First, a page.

NARRATOR: The government contends that J.J. and Katrina carried out their affair here, at her upscale home near Pasadena.

"--that from the early 1980s until December, 2002, Smith and Leung had a sexual relationship"--

NARRATOR: They said a pattern was established. They would make love, and then J.J. would leave the bedroom.

"Defendant has admitted that while Smith was outside smoking or in the bathroom, she would surreptitiously take sensitive materials out of his briefcase, copy them on her home copier and replace them in his briefcase."

NARRATOR: Here's what they found in Katrina's home.

"An FBI Los Angeles NSD-2 squad telephone directory dated December 20th"--
"A telephone list relating to an FBI investigation code name Royal Tourist."
"A secret FBI memorandum regarding Chinese fugitives dated June 12, 1997."
"FBI Legat directory dated March 17, 1994.

[www.pbs.org: Read the government's case]

NARRATOR: The FBI spent more than a year trying to find out what exactly Katrina had transmitted to the Chinese. But in the end, the United States attorney decided to focus on a narrow charge, having and copying classified documents. And they charged J.J. Smith only with providing those documents through gross negligence. Some thought it should have been the more severe charge of conspiracy to commit espionage, but for 40 years, the FBI has consistently failed to win those cases.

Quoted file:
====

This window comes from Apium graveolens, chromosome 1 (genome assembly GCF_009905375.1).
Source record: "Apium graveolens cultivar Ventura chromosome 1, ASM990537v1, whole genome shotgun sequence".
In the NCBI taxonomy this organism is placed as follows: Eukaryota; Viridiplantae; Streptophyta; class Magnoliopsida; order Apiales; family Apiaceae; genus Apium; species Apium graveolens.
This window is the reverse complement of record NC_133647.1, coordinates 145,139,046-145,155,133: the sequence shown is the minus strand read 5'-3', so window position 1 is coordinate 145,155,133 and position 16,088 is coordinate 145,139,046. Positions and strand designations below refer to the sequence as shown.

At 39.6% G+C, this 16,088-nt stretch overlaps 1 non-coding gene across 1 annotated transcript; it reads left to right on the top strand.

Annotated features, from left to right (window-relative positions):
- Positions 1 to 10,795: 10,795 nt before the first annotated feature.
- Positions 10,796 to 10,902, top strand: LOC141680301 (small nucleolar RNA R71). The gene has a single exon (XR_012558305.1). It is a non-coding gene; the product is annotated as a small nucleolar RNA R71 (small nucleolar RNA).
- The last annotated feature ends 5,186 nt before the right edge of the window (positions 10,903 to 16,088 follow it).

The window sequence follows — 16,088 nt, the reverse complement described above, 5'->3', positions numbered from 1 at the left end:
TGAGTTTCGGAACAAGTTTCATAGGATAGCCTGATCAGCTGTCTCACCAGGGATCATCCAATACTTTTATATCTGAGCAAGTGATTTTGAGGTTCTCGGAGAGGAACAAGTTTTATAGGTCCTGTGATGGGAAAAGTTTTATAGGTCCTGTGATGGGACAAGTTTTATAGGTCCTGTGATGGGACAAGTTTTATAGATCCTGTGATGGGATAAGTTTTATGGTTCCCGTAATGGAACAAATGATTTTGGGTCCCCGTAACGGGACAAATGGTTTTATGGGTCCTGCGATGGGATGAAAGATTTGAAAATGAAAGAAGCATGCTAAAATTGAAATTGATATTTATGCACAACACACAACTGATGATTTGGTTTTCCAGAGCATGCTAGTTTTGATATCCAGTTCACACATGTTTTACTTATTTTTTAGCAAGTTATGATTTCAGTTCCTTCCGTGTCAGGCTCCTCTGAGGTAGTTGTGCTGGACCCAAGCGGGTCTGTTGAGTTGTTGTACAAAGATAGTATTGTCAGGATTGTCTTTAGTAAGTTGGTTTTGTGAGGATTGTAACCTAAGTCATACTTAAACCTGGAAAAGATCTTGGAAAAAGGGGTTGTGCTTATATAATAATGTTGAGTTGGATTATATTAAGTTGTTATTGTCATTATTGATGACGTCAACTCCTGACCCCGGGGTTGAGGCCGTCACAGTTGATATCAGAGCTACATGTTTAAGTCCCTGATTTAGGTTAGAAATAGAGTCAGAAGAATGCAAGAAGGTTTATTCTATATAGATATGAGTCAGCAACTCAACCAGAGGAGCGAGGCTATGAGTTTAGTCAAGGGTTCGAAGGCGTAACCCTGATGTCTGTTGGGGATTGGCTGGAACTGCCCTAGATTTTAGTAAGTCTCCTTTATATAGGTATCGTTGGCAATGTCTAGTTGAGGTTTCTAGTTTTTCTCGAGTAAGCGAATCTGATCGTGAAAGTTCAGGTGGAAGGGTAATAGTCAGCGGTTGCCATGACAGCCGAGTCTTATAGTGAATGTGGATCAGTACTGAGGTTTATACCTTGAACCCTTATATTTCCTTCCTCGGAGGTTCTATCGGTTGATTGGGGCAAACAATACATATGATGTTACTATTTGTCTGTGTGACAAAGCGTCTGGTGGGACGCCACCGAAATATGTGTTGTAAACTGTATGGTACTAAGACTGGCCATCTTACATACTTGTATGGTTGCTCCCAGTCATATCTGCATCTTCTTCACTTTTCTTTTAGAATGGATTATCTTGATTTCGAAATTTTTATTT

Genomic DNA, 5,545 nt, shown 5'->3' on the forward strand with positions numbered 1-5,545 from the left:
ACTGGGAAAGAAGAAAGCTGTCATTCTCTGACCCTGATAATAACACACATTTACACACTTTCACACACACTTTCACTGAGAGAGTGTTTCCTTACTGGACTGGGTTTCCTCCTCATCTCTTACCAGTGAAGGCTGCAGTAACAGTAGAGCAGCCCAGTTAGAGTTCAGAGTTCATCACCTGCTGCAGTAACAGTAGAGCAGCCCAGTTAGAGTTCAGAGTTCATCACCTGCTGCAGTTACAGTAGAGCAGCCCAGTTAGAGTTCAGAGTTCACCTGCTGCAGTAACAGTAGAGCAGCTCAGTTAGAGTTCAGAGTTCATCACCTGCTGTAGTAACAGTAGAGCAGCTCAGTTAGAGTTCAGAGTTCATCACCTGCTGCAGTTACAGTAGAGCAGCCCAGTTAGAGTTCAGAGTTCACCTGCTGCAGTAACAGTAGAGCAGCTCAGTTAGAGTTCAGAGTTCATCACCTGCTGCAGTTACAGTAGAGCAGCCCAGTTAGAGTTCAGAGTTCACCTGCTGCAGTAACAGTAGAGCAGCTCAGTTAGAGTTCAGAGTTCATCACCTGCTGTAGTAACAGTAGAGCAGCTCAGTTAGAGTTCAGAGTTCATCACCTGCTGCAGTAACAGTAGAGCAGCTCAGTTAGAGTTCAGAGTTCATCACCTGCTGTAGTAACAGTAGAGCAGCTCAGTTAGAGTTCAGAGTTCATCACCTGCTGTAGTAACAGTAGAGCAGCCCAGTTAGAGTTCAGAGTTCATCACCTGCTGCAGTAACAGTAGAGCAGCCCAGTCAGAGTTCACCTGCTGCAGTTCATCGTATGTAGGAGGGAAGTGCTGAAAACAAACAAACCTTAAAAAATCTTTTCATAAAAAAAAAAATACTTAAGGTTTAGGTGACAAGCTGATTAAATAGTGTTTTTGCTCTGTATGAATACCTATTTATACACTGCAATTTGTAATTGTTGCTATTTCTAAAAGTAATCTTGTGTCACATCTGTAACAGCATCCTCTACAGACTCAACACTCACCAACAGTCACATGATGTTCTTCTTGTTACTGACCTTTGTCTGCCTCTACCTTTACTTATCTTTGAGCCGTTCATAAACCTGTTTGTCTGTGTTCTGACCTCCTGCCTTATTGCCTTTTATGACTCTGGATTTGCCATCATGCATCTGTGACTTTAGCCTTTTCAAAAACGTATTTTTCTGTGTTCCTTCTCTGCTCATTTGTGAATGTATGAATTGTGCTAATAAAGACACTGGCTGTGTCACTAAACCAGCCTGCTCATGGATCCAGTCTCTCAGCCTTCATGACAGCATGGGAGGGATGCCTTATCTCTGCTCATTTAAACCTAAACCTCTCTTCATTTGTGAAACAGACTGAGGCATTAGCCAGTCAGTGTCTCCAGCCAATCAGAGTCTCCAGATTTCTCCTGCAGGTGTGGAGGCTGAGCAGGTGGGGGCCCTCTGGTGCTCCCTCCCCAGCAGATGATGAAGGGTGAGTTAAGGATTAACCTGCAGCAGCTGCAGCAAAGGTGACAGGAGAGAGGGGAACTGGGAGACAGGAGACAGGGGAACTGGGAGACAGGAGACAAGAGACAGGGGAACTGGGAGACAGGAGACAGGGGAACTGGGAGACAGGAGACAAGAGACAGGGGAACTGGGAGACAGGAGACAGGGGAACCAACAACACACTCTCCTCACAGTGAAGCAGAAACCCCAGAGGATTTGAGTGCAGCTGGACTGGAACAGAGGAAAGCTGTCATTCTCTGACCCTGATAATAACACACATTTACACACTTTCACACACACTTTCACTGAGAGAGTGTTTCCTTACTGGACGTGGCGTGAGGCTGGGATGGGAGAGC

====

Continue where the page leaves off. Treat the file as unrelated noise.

JACK KELLER: It was carefully indicted to charge him with gross negligence with regard to the handling of classified defense information.

EDWARD APPEL: The truth of the matter is, that's a 10-year espionage charge. That's a part of the espionage statute. So it's still very, very bad. It's still a horrible violation of law.

NEWSCASTER: There's a sex scandal emerging at the FBI, and officials say it will have wide-ranging repercussions for national security.

NARRATOR: By the next morning, it was big news in Los Angeles.